I had the honor to read the address to the brigade, and to congratulate the command upon the prospect of successful battle. The order of battle was received with enthusiasm and the most confident spirit prevailed. Next day . . . the farewell address of General Johnston was received and read to the regiment. It is due to truth to say that the reception of these orders produced the most despondent feelings in my command. The loss of the commanding general was felt to be irreparable. Continuing the march and passing by his headquarters Walker's division passed at the shoulder, the officers saluting, and most of the latter and hundreds of the men taking off their hats. It had been proposed to halt and cheer, but General Johnston, hearing of our intention, requested that the troops march by in silence. On the 20th, the Federal army having crossed the river and become separated in a movement toward the southeast of Atlanta, General Hood caused an attack upon Thomas on Peachtree creek by Hardee and Stewart (Polk's corps), while his corps, under Cheatham, met the enemy on the east. In this fight Walker's division made a gallant but unsuccessful assault and suffered considerable loss. On the 21st the fighting was brisk on the east of the city, participated in by Manigault's brigade. Next day Hardee made a circuitous march and fell upon the enemy's southeastward flank and rear, while Cheatham and Stewart attacked in front. In this hard-fought battle of July 22d the Federal right was rolled up and severely punished, but the Confederate loss was great, including General Walker, killed. Gist's brigade fought in the front line on the Federal flank, and Manigault's brigade, in another part of the field, charged forward against the works occupied by the Federals on the Georgia railroad. Part of the Nineteenth regiment entered a large white house to fire from the windows, and seeing the enemy breaking, soon the men were leaping over the works and capturing prisoners. Capt. E. W. Horne reported: ‘Then mingling with men of other regiments, they passed about 150 yards left along the works, on the enemy's side of them, to the brick house, where they captured other prisoners. Maj. James L. White, who was in command of the regiment, acted well his part.’ The brigade was taken back to the white house, and formed, and then advanced again under the heavy enfilade fire of the batteries that Sherman had hurried up to protect his center, and occupied the trenches left of the brick house, where Major White was severely wounded. The brigade was soon afterward withdrawn. The loss of the Nineteenth was 97. The Tenth advanced on the right of the Nineteenth, the right of the brigade line, and was conspicuous in the fight. It was there, where the South Carolinians fought, that the  Illinois batteries of Captain DeGress were captured, and the honor of this achievement is claimed by Manigault's brigade. After this battle Gist's brigade was transferred to Cheatham's division. On July 27th Stephen D. Lee, who went to Virginia in 1861 as a South Carolina artillery officer, took command of Hood's corps, with the rank of lieutenant-general, and on the next day he was ordered to attack the Federal right, being extended southward west of the city. In this fight Manigault's brigade was again engaged. Capt. T. W. Getzen was in command of the Twenty-fourth, and after he and Captain Home were wounded, the gallant ‘Adjt. James O. Ferrell reported to General Manigault that all his captains were now wounded or killed, and the general ordered the adjutant himself to take command.’ The loss of the Twenty-fourth that day was 53. The Tenth was engaged with like gallantry, its commander, Lieut.-Col. C. Irvin Walker, falling painfully wounded. Lieuts. G. A. Jennison and W. E. Huger, of Manigault's staff, were among the wounded. The brigade made repeated assaults, and left dead and wounded within a few feet of the Federal intrenchments, but the Confederate battle was not successful. The investment of Atlanta was actively pressed after the battles of the latter part of July to the 25th of August, 1864. During that period the Federal line was firmly established on the east, north and west of the city, and steadily pushed southwestward. On August 25th, Hood's line, west and south of Atlanta, had extended to cover East Point, on the Macon railroad, 5 miles distant from the city. Early in August General Hood sent General Wheeler with half his cavalry force to operate on Sherman's railroad communications with Chattanooga. Satisfied of his ability to hold Atlanta and keep open his Macon communications, he was equally well satisfied that Wheeler's success would compel Sherman to assault or raise the  siege and recross the Chattahoochee. But Sherman had already determined to raise the siege, to intrench one of his corps on the Chattahoochee to guard his supplies and protect that crossing, and to throw the Federal army first on the West Point and then on the Macon road, south of Atlanta. After an ineffective cavalry expedition, Sherman's movement began on the night of the 25th, and by the morning of the 28th nearly his whole army was in position on the West Point railroad, tearing up the track from East Point to Fairburn. Finishing this work of destruction on the 29th, Howard and Thomas were ordered to march on the 30th across to the Macon road and take possession of General Hood's only remaining railroad communications. Howard's destination was Jonesboro, 20 miles south of Atlanta. Meanwhile General Hood had been uncertain as to the real character of the Federal general's movements, but supposed his main force was actually recrossing the Chattahoochee in retreat. Not until the evening of the 30th was General Hood convinced that his rear was seriously attacked. General Hardee was then ordered to march immediately with his own and Lee's corps, and to attack and drive across Flint river the force reported to be marching for Jonesboro. The head of Hardee's corps reached Jonesboro about sunrise, and the last of Lee's corps did not arrive before 1 p. m. Howard had crossed Flint river with one corps in the afternoon of the 30th, and occupied and fortified a ridge of high ground parallel with the railroad and between the river and Jonesboro. He could just as well have occupied the hamlet of Jonesboro and intrenched himself across the coveted railroad facing the city of Atlanta, for he had nothing to oppose his army but a brigade of cavalry. But he was deceived by reports that Jonesboro was occupied by a large force of infantry. Before ‘bedtime’ of the 30th, General Howard had two corps in position, the Fifteenth east and the Sixteenth west of the river. Early on the morning  of the 31st the Seventeenth corps came up, and his army of the Tennessee was ready for battle. As the troops of Hardee and Lee arrived on the 31st, they were quickly put in line of battle facing west, and immediately confronting the Fifteenth corps, commanded by Gen. John A. Logan. Lee's corps occupied the right, the divisions of Patton Anderson (including Manigault's brigade) and Stevenson in front, and Clayton's in reserve. Hardee's corps, commanded by General Cleburne, occupied the left, the divisions of Bate (under J. C. Brown) and Cleburne (under Lowrey) in front, and Cheatham's (under General Maney, and including Gist's brigade) in reserve. General Hardee ordered the attack to begin on the extreme left by Lowrey, to be followed up from left to right, Lowrey and Brown wheeling to their right and Lee attacking directly in front. Lowrey engaged the skirmishers in his front at 3 o'clock, and Lee, hearing his fire, led his corps forward. Lee was repulsed, but Lowrey on the extreme left was brilliantly successful, driving the enemy in his front across the river. He established his line on the east bank of the river, but the attack having failed on his right, he was recalled to his original position. Patton Anderson's division was conspicuous in the attack of Lee's corps. He was severely wounded and his division suffered heavily. Persuaded of the certain advance of General Thomas, and interpreting General Howard's defensive attitude as indicative of his near approach, Hardee wisely decided not to risk another assault and also stood on the defensive. In the attacks, right and left, the brigades of Manigault and Gist were each in the line of support to the line of attack. Gist's brigade (commanded by Lieut.-Col. James McCullough, General Gist being absent wounded) was on the extreme left of Cheatham's division, and followed Lowrey's advance; but was not actively engaged and suffered only 4 casualties. Manigault had a more exciting experience. His brigade for this engagement  was assigned to Clayton's division, supporting Anderson and Stevenson. General Clayton describes the attack of the front line as wanting in dash and persistency. Ordered up on its first repulse, Manigault on his left, Holtzclaw next, and Gibson on his right, Clayton led his division with spirit. Encountering a rail fence, parallel to his advance, and the enemy's rifle-pits near it, a large part of the division halted at these obstructions to return the enemy's fire of musketry and canister which raked their ranks. To this circumstance the repulse of the division was due. ‘Never (says General Clayton) was a charge begun with such enthusiasm terminated with accomplishing so little.’ Gibson led the brigade with the Confederate battleflag in his grasp, and lost half his men. Manigault on the left was equally unsuccessful. This was the experience of each division in the assault with the one exception of Cleburne's, led by Lowrey. The whole attack was most unsatisfactory and disappointing. The troops went forward with spirit, but were soon discouraged and halted behind any and every obstruction to reply to the enemy's fire. This was fatal to the attack, though much determination and courage were shown by fighting from shelter, or even in the open. The corps of Hardee and Lee were physically unfit for the heroic exertion demanded of them on the 31st of August. To expect men who are worn out physically and wanting food, to carry intrenchments held by equal numbers, is unreasonable. The great Jackson failed to push his corps across White Oak swamp and join the battle at Frayser's farm, and his friend and biographer explains this unusual want of his characteristic energy by telling of his absolute physical exhaustion. However much we may deplore the disappointing results of the battle of the 31st of August, no true man, who knew the men who failed there, would charge their failure to a lack of spirit or courage. The situation on the night of the 31st was critical.  Thomas' two corps were on the railroad in the rear of Howard and in supporting distance, and Schofield, with another corps, having eluded Hood at East Point, was in supporting distance of Thomas, on the railroad at Rough and Ready. Thus Sherman had thrown his entire army (the Twentieth corps excepted) between General Hood and the two corps at Jonesboro, and was hard at work breaking up the Macon railroad. Hood was holding on to Atlanta with Stewart's corps, and the militia of Georgia, the latter under Gen. G. W. Smith. Hearing late at night of the 31st, of Howard's success in repelling Hardee, Sherman at once ordered everything against Jonesboro, while General Hood directed Hardee to return Lee's corps to Atlanta, saying: ‘There are some indications that the enemy may make an attempt upon Atlanta to-morrow.’ The execution of this order exposed Lee to what seemed almost certain capture, and left Hardee to defend the supplies and ordnance trains of the army and the very existence of the army itself, against the whole of the force of General Sherman. Lee left Hardee before day on September 1st. That he succeeded in reaching General Hood, with Thomas and Schofield directly in his front, is a wonderful comment on the value of bypaths and a brilliant testimony to Lee's skill in finding them. Hardee made the best possible disposition of his three divisions of infantry, and his small cavalry force, and stood behind such a defensive line as he could make. The troops worked all night of the 31st, the entire corps being in position from the railroad (a deep cut) on the right, to a position covered by cavalry on the left, and north of the hamlet of Jonesboro, Lowrey on the right, Brown in the center and Carter (Anderson) on the left. Gist's South Carolina and Georgia brigade was on the extreme left flank. The whole line was in one rank. From sunrise, Howard was threatening attack, with three corps in position, and his artillery commanding every part of  Hardee's line. The Confederates took the shelling patiently and worked hard upon their line of defense, well aware of the responsibility of their position. At the railroad on the right the line was turned back, almost parallel with the deep railroad cut which passed through the ridge, north and south, on which Hardee's line was formed. This turn in the line was made to meet a fire from the opposite side of the cut, which was densely wooded, with a growth of small trees. The cut was too deep to be crossed at that point. About 1 o'clock Gist's brigade was ordered from the left, and put in position in one rank in the wood just described, by the lieutenant-general in person, and charged with the defense of the right flank. The Second battalion Georgia sharpshooters, Maj. R. H. Whiteley, and the Twenty-fourth South Carolina, Col. Ellison Capers, occupied the position at the railroad cut, and Colonel Capers was specially charged with its defense. On the right of the Twenty-fourth was the Sixteenth South Carolina and on its right the Forty-sixth Georgia. The men climbed up the smaller trees, bent them down, cut across the trunks with their pocket knives, and made a first-rate abatis of small trees, interlaced, covering the front for some distance. A barricade of rails, small trees, and timbers brought up from a settlement in rear, was quickly made, and these preparations saved the right when the attack came. Early in the afternoon, the Fourteenth corps, of Thomas' army, came up and took position between the railroad and Howard's left. Still later, at 4 o'clock, the Fourth corps came up, and the leading division, Kimball's, deployed in front of Gist's brigade. At 5 o'clock Newton's division, of the Fourth corps, got into position in the woods on Kimball's left, the two divisions far overlapping Gist's brigade, and extending a quarter of a mile beyond the right flank of Hardee's position. General Sherman's plan of attack was to assault with the Fourteenth and Fourth corps, and send the Seventeenth  (Blair's) around Hardee's left flank to his rear, on the railroad, assured by these combinations of his certain capture. Davis brought his corps (Fourteenth) up in handsome style, about 4 o'clock, concentrated his assault on Lowrey, carried the position on the railroad, and captured most of Govan's brigade, with its brigadier-general and two 4-gun batteries. The brigade on Govan's left, Granbury's, threw back its right and defended itself on that flank and in the front. Lowrey and Hardee were promptly on the scene. Vaughan's brigade was brought up from Cheatham's division, and with the Fifth and Fifteenth Arkansas of Govan's brigade, charged the position of the enemy in Govan's line, recaptured most of it and confined the assaulting force to the position immediately on the railroad, from which they fired directly down Lowrey's line. Meanwhile the assaults in front were unsuccessful. Simultaneous with the attack of Davis, Kimball's skirmishers east of the railroad engaged those of Gist's brigade, and at 5 o'clock an assault was made which fell on Whiteley's sharpshooters and Capers' regiment. Davis' troops on the west side of the cut fired into Whiteley's flank, and he withdrew his battalion from the barricade. Kimball's troops pushed up and occupied Whiteley's position, and drove back the three left companies of the Twenty-fourth South Carolina. On the left of his regiment Colonel Capers had made a barricade of logs, at right angles to the line, as a protection against a fire from the west side of the cut. Assisted by the adjutant-general of the brigade, Maj. B. B. Smith, and Lieutenant Holmes, adjutant of the Twenty-fourth, Colonel Capers rallied his companies, which, led by their commanding lieutenants, Easterling (Company B), Beckham (Company G) and Seigler (Company K), charged the barricade, drove Kimball's men out, and reoccupied their positions. Turning on the position which the sharpshooters had vacated, Major Smith and Lieutenants  Easterling and Beckham, with Companies B and K, immediately attacked it, and Major Whiteley bringing up his battalion in gallant style, the whole left of Gist's brigade was re-established and the enemy driven to the bottom of the ridge. In this battle the brave Maj. D. F. Hill, of the Twenty-fourth, was killed, while directing the fire of the left of the regiment. It was now growing dark, and the lieutenant-general in person rode up and congratulated Colonel Capers on the success of his regiment. The commander of the Fourth corps, General Stanley, in his report explained his delayed attack as ‘in part owing to the dense undergrowth in front of the enemy, and further, to the slow progress the skirmishers made in pushing back those of the enemy. Grose and Kirby both reported that they could not carry the position in their front owing to the perfect entanglement made by cutting down the thick undergrowth in front of the rail barricade the rebels had hastily thrown up.’ This was the entanglement made by Gist's men with their pocket-knives. General Stanley continues: ‘Newton's division had a much longer circuit to make and when moved forward the right brigade (Wagner's) found no enemy in front [Wagner was far to the right and on the rear of Gist's right regiment], but received a fire from the rear of their right flank.’ This was from the right of the Forty-sixth Georgia. That regiment and the Sixteenth South Carolina kept up a steady fire in their front and on their flanks, that of the Sixteenth materially assisting the Twenty-fourth in its contest over the left barricades. Night came on and it was unusually dark, so that the active fighting ceased. Hardee had stood the shock and held his position, with the single exception of Govan's brigade front, and that had been in part gallantly restored under his eye. About midnight General Hardee had successfully left his lines, and by daylight of the 2d he was in line of battle at Lovejoy, 5 miles in the rear of  Jonesboro, with all trains packed and his weary and heroic battalions hard at work on a defensive line. It is of this battle on the 1st and of its results, that General Hood reported to Richmond: ‘Hardee's corps was attacked in position at Jonesboro. The result was the loss of eight guns and some prisoners. Hardee then retired to Lovejoy's Station, where he was joined by Stewart's and Lee's corps.’ No dates were given by General Hood. Stewart and Lee did not reach Lovejoy's until the evening of the 3d, and Sherman's advance was deploying in Hardee's front by sunrise on the 2d. A battle was successfully fought all that day by the pickets, and again on the 3d, so that when Stewart and Lee came up from Atlanta on General Hardee's right rear, the Federal line of battle had been held at bay and the Confederate commander had only to strengthen a well-chosen position by the reinforcement of Lee's and Stewart's corps. If the attack of August 31st was disappointing, surely the splendid defense of September 1st, the successful retreat to Lovejoy's and the defiant resistance of a single corps on the 2d and 3d, with the safety of the trains, ought to have cheered the heart of the commanding general and inspired a gallant soldier's commendation. Following these events, Sherman retreated to Atlanta, Hood concentrated his army at Palmetto, near the Chattahoochee, Hardee was supplanted by Cheatham in corps command, and General Gist took command of Cheatham's division. In Manigault's brigade, of Edward Johnson's division, the Tenth South Carolina was under command of Lieut.-Col. C. Irvine Walker, the Nineteenth of Capt. Thomas W. Getzen. Gist's brigade was commanded by Col. Ellison Capers, the Sixteenth regiment by Capt. John W. Boling, and the Twenty-fourth by Capt. W. C. Griffith. On September 29, 1864, Cheatham's corps broke camp at Palmetto, crossed the Chattahoochee, and marched  northward on the west of Atlanta and Sherman's army. Gist's brigade camped on the road to Lost mountain on the 4th and 5th of October. After a dreadful night of storm, they marched through rain and mud on the Dalton road, and pushed on for the next three days through Van Wert, Cedartown and Cave Springs to Coosaville on the Coosa river, on the 9th. Thence marching through the beautiful valley of the Armuchee and through Sugar valley, they came before Dalton on the 13th at 1 p. m. General Hood summoned the fort, which surrendered after John C. Brown's division (including Gist's brigade) was ordered to carry it by assault. Leaving Dalton on the afternoon of October 14th, Gist's brigade passed Rocky Face, through Mill Creek gap, familiar places to the soldiers of that army. After camping a night at Villanow, they resumed their march, passing Taylor's ridge through Ship's gap, and camped in the Chattooga valley. Early next morning, October 16th, Colonel Capers was ordered to march back with his regiment, and hold Ship's gap until ordered to retire. In disposing his regiment for the defense of the gap, Colonel Capers placed Companies A and F, Captains Steinmeyer and Sherard, under Captain Roddey, acting major, about a quarter of a mile in advance down the mountain, and instructed Roddey to deploy his companies, taking advantage of the woods, and to detain the enemy as long as he could, falling back on the right and left of the regiment when pressed too hard. Colonel Capers, from an open place on the ridge, seeing the enemy's columns and counting seventeen flags, reported by courier to General Gist, who sent him a dispatch to hold the gap as long as he could, but not to lose his regiment. It was then about II o'clock, and Roddey was skirmishing heavily. Colonel Capers sent his adjutant-general, Holmes, to Roddey. Just as that officer had returned and was talking to the colonel, the enemy was heard to raise a shout from the direction of both flanks of Roddey's force, and  suddenly the firing ceased. In a few minutes some men of Companies A and F, who had escaped capture, came in and reported that the enemy had passed around each flank of their line, and charging from the rear had cut off Roddey and most of his command. Soon after this the Federals came up the mountain, and charged the Twenty-fourth, which was holding the gap with the right and left companies deployed to protect the flanks. The well-directed fire of the gallant Carolinians repulsed the attack. Learning soon after that a force was moving around to get in his rear, Colonel Capers conducted his regiment to the rear by the right flank, each company firing up to the moment of marching. At the foot of the ridge they were relieved by cavalry, and the regiment was conducted to the bivouac of the brigade on the Summerville road. The Twenty-fourth lost 4 officers and about 40 men in this spirited skirmish at Ship's gap. Captains Roddey, Steinmeyer and Sherard and Lieutenant Gray were captured with about half of the force they commanded. It could not be ascertained how many of those cut off were killed or wounded. Only 8 were wounded in the gap. On the next day the march of Cheatham's corps was continued. On October 18th they crossed the line of Georgia and Alabama, and on the 21st halted at Gadsden, where they received their mail and drew blankets, clothing and shoes, not enough to supply all necessities, but to relieve the most needy. Twenty men of the Twenty-fourth were absolutely barefooted when they reached Gadsden. That evening General Hood communicated to the army his purpose to cross the Tennessee and march into that State. The route lay through the beautiful valley of the Tennessee, desolated by the enemy, and Hood addressed a field circular to the army, calling attention of the troops to the ruined homes on every hand and exhorting officers and men to resolutely vow the redemption of Tennessee from the grasp of the foe. It was  noted in the report of the colonel: ‘The circular was received by the Twenty-fourth with a hearty cheer, though many of the gallant soldiers who cheered were absolutely suffering for clothing and shoes.’ The march to the Tennessee, then across that river and on to Franklin, was through rain and mud and snow, with sometimes not more than three biscuits a day to the man. Yet the troops were cheerful and dutiful. Finally, on the afternoon of November 30th, they came upon the field at Franklin. Cheatham's corps was deployed on the left. The divisions were formed in two lines from right to left as follows: Cleburne's, Brown's and Bate's. In Brown's division, Gist's and Gordon's brigades occupied the front and Carter's and Strahl's the rear line. Stewart's corps was on the right of the pike. At 4 o'clock p. m. the two corps moved down the hills, Brown's division marching by the right flank of regiments until they had descended the slopes, then forming forward into line. As they advanced, the front line of the enemy was steadily driven back. Says Colonel Capers in his report:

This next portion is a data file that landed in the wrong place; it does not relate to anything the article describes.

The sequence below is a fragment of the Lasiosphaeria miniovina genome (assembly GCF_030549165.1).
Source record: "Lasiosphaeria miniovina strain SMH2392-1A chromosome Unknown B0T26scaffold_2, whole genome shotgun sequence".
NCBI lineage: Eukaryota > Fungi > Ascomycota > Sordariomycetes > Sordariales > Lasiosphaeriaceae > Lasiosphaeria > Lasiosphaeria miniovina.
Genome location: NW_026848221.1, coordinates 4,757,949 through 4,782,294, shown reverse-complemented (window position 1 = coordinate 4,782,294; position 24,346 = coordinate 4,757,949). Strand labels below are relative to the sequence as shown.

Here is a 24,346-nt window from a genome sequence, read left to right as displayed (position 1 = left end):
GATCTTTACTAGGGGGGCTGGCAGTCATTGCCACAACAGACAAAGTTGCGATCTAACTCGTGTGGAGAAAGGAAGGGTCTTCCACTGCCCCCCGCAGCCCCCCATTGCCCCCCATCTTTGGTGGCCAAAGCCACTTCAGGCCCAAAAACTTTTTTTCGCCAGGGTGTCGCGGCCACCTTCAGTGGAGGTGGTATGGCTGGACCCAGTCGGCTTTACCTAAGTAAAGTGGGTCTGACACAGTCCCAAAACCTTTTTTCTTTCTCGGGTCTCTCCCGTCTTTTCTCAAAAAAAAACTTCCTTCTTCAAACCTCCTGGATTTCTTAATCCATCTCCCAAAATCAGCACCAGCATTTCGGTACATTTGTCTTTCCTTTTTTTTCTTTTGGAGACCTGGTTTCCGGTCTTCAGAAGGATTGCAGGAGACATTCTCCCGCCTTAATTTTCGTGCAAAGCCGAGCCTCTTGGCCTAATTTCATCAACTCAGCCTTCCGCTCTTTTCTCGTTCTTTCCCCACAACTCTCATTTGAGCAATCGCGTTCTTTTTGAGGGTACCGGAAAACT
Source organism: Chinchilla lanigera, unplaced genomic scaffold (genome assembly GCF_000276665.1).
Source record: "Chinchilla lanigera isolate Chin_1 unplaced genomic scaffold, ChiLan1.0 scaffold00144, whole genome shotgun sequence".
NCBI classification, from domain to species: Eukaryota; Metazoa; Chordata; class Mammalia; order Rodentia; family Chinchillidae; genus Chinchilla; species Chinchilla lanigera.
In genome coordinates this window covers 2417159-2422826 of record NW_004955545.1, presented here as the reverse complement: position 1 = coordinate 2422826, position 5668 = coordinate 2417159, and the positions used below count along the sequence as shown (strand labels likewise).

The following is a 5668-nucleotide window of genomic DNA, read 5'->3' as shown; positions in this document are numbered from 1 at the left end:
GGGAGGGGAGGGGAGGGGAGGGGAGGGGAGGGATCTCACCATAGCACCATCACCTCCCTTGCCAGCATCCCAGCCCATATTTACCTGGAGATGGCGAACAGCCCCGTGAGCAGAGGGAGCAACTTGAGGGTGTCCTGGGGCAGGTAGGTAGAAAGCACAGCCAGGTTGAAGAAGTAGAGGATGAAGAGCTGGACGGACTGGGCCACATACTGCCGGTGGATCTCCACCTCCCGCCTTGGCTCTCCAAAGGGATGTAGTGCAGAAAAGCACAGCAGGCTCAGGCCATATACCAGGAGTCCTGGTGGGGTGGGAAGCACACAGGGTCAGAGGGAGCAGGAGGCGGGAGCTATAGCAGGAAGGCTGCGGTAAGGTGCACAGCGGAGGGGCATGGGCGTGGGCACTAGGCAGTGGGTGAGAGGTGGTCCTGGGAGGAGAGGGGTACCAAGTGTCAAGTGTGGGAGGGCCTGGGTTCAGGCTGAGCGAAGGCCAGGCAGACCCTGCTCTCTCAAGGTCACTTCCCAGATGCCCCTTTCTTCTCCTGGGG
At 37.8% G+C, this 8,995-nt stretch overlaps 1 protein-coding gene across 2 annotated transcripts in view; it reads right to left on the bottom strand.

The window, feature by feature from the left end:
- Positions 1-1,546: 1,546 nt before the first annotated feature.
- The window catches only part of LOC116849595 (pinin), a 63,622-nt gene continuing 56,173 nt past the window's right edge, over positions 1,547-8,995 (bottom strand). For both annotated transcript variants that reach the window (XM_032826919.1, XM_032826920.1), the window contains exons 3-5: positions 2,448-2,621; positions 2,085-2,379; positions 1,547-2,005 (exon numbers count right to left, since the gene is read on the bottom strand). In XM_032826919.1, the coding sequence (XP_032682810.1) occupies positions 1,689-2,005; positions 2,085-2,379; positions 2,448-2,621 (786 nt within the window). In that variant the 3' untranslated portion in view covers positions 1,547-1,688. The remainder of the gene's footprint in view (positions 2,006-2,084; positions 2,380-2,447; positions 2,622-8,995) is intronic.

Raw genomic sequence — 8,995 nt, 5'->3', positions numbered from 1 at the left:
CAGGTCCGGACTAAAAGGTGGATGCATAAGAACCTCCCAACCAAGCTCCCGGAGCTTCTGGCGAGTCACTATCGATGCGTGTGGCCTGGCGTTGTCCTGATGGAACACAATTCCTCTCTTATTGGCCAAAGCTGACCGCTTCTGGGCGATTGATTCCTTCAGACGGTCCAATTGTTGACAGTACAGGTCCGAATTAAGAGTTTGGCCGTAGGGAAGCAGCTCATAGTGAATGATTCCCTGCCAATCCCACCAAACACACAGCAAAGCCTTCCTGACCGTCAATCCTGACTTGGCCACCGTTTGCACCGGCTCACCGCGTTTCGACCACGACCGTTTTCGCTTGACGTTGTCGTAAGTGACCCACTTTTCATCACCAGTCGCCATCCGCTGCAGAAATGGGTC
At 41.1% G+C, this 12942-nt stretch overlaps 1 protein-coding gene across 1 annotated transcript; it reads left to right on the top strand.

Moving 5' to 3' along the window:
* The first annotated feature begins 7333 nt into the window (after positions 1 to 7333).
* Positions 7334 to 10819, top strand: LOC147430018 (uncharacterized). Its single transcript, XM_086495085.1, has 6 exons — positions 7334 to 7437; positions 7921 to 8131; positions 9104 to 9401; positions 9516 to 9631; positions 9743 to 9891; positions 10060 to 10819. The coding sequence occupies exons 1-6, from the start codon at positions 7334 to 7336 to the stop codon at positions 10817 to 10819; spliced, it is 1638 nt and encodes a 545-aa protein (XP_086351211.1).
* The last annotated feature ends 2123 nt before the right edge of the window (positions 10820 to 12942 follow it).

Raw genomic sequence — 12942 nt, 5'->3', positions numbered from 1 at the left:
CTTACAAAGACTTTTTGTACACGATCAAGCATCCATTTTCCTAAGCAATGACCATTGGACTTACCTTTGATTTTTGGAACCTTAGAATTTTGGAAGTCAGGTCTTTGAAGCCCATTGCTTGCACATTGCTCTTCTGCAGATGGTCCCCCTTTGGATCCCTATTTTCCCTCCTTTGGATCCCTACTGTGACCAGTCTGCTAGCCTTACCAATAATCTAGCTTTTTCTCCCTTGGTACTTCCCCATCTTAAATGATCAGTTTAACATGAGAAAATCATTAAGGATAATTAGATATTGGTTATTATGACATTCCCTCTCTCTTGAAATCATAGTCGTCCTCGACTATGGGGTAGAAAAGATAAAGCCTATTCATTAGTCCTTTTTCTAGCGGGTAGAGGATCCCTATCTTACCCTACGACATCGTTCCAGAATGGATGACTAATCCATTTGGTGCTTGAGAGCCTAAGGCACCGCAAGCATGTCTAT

Just before the charge was ordered, the brigade passed over an elevation, from which we beheld the magnificent spectacle the battlefield presented. Bands were playing, general and staff officers and gallant couriers were riding in front of and between the lines, a hundred flags were waving in the smoke of battle, and bursting shells were wreathing the air with great circles of smoke, while 20,000 brave men were marching in perfect order against the foe. The sight inspired every man of the Twenty-fourth with the sentiment of duty. As we were pressing back the enemy's advance forces, Lieut.-Col. J. S. Jones fell mortally wounded in front of the right of the regiment. General Gist, attended by Capt. H. D. Garden and Lieut. Frank Trenholm of his staff, rode down our front, and returning ordered the charge, in concert with General Gordon. In passing from the left to the right of the regiment, General Gist waved his hat to us, expressed his pride and confidence in the Twenty-fourth, and rode away in the smoke of the battle, never more to be seen  by the men he had commanded on so many fields. His horse was shot, and dismounting he was leading the right of the brigade when he fell pierced through the heart.Thus died Gen. S. R. Gist, a gallant son of South Carolina, who had nobly defended on many a field the cause for which he now so heroically yielded up his life. But without a halt, his noble brigade pressed on, driving the advance force of the enemy pellmell into a locust abatis, where many were captured and sent to the rear. Colonel Capers, of the Twenty-fourth, fell wounded just before reaching the Union works. Gist's and Gordon's brigades charged on, reached the ditch of the main works and then mounted the parapet, on which the colors of the Twenty-fourth South Carolina were planted, and there remained. Strahl's and Carter's brigades went gallantly to the assistance of Gist and Gordon. Though this line was torn to pieces by a terrible enfilade fire, by which Strahl and his entire staff were killed and Carter mortally wounded, there was no backward movement of the line. The gallant fellows pressed on to the ditch. Maj. B. Burgh Smith, of the brigade staff, who was commanding the Sixteenth South Carolina, was now the senior officer of the brigade, every superior officer being either killed or wounded. About 10:30 p. m. Lieut. James A. Tillman, of the Twenty-fourth, led his own company (I) and men from other companies of the regiment in a charge over the work, and captured the colors of the Ninety-seventh Ohio volunteer infantry and some 40 prisoners. The whole of Gist's brigade, Carolinians and Georgians, held their position against repeated attempts of the Federals to regain the works, until about midnight when the enemy retired, leaving the Confederates in possession of the bloody field of Franklin.1 The Tenth and Nineteenth  South Carolina, in Manigault's brigade, Edward Johnson's division, got into the battle late in the evening, but did their duty well. Gen. Stephen D. Lee reported: ‘Brigadier-General Manigault, commanding a brigade of Alabamians and South Carolinians, was severely wounded while gallantly leading his troops to the fight, and of his two successors in command, Col. T. P. Shaw [Nineteenth South Carolina] was killed and Colonel Davis wounded. I have never seen greater evidence of gallantry than was displayed by this division under command of that admirable soldier, Maj.-Gen. Ed. Johnson.’ On no battlefield of the war was South Carolina more nobly illustrated by her gallant sons. But their valor was equaled by their endurance of hardships. ‘Once during the campaign,’ says Colonel Capers' report, ‘the men received as a ration three ears of corn to each man, and frequently we had nothing but cornmeal. But I am happy to report that no man deserted the flag of his regiment.’ The records are meager as to the battle of Nashville. In the great disaster that befell the Confederate arms at that place and the terrible hardships of the retreat, the South Carolinians bore their full share of peril and suffering, and maintained the honor of the gallant Palmetto State.